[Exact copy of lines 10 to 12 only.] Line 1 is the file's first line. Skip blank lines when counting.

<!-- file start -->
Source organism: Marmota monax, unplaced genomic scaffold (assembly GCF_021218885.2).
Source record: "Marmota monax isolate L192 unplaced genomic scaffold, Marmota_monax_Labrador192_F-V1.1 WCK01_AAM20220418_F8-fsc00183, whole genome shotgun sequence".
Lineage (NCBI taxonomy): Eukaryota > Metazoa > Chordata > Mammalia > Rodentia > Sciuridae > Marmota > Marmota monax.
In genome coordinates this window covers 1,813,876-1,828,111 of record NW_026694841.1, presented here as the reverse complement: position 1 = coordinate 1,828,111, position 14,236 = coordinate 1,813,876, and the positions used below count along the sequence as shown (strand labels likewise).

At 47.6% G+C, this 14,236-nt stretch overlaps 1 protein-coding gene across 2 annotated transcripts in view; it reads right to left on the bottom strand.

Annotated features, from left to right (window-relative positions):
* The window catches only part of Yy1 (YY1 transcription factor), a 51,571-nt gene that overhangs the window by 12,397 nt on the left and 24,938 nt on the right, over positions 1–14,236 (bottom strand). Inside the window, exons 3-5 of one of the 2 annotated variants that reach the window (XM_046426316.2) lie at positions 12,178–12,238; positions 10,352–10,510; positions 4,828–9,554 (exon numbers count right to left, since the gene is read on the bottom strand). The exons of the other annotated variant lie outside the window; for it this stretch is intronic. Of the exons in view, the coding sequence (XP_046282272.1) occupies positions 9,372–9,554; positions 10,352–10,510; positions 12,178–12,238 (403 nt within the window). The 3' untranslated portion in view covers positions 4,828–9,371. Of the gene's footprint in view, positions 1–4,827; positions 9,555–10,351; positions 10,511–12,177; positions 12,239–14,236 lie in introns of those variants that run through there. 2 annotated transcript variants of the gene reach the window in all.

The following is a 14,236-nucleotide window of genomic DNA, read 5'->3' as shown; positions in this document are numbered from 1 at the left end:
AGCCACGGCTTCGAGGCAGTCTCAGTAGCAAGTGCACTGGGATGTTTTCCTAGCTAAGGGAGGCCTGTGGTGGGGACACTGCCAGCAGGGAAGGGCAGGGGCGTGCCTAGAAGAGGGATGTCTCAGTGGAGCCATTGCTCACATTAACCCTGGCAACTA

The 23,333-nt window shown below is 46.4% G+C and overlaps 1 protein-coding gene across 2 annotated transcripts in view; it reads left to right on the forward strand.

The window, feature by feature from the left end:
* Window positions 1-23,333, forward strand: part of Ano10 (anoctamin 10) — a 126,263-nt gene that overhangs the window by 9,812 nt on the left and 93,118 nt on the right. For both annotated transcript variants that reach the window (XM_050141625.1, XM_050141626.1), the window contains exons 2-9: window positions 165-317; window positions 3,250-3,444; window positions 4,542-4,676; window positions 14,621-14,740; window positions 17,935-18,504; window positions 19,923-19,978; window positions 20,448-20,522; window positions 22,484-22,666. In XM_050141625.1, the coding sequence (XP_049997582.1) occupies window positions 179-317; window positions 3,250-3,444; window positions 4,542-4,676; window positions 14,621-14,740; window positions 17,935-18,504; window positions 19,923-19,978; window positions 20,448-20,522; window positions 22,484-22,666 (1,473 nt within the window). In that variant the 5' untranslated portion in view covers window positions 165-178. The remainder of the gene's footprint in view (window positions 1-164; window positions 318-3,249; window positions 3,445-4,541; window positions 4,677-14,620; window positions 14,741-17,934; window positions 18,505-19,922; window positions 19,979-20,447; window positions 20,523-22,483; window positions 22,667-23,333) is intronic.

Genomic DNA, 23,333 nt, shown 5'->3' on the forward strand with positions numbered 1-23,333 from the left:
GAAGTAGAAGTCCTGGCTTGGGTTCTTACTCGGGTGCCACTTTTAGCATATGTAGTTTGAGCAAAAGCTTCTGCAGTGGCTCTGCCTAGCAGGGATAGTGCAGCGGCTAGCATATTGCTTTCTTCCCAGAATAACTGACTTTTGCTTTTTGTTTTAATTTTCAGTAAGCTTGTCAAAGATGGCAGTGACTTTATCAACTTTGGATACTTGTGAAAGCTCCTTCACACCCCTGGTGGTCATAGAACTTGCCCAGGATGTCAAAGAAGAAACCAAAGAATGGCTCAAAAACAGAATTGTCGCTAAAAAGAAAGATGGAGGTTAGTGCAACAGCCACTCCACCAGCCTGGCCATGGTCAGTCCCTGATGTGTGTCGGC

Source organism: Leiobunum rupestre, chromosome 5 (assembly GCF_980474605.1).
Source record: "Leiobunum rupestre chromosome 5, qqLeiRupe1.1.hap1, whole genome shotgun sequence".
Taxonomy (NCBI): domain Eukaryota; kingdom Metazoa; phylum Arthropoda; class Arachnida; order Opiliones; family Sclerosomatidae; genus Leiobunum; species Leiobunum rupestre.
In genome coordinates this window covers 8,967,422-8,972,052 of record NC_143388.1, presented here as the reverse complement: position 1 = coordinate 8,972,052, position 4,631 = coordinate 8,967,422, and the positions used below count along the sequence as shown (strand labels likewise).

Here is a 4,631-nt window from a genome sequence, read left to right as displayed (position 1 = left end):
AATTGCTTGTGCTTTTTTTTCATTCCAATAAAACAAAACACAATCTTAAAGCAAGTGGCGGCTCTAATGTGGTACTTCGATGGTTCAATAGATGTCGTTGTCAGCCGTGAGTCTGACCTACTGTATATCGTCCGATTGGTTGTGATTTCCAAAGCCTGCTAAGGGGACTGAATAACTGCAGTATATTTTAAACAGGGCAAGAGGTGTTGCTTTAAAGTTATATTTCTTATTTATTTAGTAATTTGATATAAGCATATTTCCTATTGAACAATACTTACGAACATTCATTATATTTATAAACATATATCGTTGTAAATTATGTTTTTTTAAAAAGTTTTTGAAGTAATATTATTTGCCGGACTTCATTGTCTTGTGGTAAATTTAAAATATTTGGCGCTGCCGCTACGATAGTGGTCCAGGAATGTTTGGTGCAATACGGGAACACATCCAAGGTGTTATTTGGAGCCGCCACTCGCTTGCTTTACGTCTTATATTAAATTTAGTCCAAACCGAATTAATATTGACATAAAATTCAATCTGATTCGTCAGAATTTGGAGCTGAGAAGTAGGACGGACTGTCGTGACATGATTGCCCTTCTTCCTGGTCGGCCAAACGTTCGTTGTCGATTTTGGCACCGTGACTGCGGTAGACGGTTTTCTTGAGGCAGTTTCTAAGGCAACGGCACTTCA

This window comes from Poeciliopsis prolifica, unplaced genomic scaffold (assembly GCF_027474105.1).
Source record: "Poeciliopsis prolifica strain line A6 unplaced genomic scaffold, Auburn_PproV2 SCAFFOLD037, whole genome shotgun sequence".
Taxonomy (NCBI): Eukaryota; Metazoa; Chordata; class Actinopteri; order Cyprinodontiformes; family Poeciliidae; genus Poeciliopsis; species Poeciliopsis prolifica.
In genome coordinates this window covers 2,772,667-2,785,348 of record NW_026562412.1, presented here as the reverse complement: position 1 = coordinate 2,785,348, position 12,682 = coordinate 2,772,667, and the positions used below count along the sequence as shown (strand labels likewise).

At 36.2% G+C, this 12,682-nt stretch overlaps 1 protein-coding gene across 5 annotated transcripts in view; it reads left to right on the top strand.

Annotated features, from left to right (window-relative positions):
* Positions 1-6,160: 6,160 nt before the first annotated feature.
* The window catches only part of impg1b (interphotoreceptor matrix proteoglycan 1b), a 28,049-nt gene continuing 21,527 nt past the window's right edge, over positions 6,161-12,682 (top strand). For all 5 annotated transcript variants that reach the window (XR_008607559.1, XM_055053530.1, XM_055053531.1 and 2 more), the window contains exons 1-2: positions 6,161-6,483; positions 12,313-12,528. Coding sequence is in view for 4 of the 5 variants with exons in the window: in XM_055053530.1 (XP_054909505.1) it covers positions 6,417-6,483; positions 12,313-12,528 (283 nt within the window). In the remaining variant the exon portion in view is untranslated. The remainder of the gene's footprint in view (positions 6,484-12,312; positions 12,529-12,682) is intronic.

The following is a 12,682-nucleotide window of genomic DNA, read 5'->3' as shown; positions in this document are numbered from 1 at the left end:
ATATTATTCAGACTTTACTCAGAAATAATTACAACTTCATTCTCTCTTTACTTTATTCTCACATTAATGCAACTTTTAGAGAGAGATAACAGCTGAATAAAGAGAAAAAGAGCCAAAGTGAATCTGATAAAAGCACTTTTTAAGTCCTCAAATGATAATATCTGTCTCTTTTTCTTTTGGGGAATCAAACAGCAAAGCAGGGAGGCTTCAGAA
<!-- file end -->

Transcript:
The 23,333-nt window shown below is 46.4% G+C and overlaps 1 protein-coding gene across 2 annotated transcripts in view; it reads left to right on the forward strand.

The window, feature by feature from the left end:
* Window positions 1-23,333, forward strand: part of Ano10 (anoctamin 10) — a 126,263-nt gene that overhangs the window by 9,812 nt on the left and 93,118 nt on the right. For both annotated transcript variants that reach the window (XM_050141625.1, XM_050141626.1), the window contains exons 2-9: window positions 165-317; window positions 3,250-3,444; window positions 4,542-4,676; window positions 14,621-14,740; window positions 17,935-18,504; window positions 19,923-19,978; window positions 20,448-20,522; window positions 22,484-22,666. In XM_050141625.1, the coding sequence (XP_049997582.1) occupies window positions 179-317; window positions 3,250-3,444; window positions 4,542-4,676; window positions 14,621-14,740; window positions 17,935-18,504; window positions 19,923-19,978; window positions 20,448-20,522; window positions 22,484-22,666 (1,473 nt within the window). In that variant the 5' untranslated portion in view covers window positions 165-178. The remainder of the gene's footprint in view (window positions 1-164; window positions 318-3,249; window positions 3,445-4,541; window positions 4,677-14,620; window positions 14,741-17,934; window positions 18,505-19,922; window positions 19,979-20,447; window positions 20,523-22,483; window positions 22,667-23,333) is intronic.